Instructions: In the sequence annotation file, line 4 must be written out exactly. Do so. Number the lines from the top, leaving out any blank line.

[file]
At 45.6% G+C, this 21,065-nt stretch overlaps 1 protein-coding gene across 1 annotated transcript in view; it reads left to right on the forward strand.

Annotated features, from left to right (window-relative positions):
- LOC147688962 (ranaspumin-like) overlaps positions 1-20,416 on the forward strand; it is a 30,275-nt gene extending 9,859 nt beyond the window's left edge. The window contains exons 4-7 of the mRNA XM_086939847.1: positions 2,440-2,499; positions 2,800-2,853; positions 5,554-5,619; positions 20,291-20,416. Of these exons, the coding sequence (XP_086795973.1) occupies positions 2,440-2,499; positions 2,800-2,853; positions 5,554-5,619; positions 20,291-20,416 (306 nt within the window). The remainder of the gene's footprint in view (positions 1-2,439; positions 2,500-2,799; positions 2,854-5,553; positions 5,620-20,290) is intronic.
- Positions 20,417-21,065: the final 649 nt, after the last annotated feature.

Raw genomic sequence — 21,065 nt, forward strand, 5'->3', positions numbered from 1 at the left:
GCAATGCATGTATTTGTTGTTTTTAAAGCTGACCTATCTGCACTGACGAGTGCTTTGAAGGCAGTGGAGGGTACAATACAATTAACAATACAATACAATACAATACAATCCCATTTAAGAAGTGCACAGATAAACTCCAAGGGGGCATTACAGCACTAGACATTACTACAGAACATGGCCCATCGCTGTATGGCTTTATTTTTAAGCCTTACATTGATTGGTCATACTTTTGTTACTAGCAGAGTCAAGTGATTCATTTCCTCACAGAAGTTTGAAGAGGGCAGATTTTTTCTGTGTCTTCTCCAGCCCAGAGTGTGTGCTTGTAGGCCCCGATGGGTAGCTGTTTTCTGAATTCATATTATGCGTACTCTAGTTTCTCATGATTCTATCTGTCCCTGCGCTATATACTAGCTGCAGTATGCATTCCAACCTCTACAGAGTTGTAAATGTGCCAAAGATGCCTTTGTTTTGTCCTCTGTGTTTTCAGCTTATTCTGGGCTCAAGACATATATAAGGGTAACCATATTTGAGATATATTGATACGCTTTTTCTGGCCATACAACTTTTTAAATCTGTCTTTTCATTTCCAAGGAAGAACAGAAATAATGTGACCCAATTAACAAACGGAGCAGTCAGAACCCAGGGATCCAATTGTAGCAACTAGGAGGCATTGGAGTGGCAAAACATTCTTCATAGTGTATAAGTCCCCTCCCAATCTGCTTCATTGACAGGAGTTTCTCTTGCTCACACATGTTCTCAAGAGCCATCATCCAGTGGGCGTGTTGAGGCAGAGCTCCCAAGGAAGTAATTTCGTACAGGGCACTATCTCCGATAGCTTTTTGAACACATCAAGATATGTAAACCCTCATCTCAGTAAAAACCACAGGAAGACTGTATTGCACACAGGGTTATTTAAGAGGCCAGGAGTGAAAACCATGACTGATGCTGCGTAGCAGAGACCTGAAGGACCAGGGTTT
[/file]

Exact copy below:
- Positions 20,417-21,065: the final 649 nt, after the last annotated feature.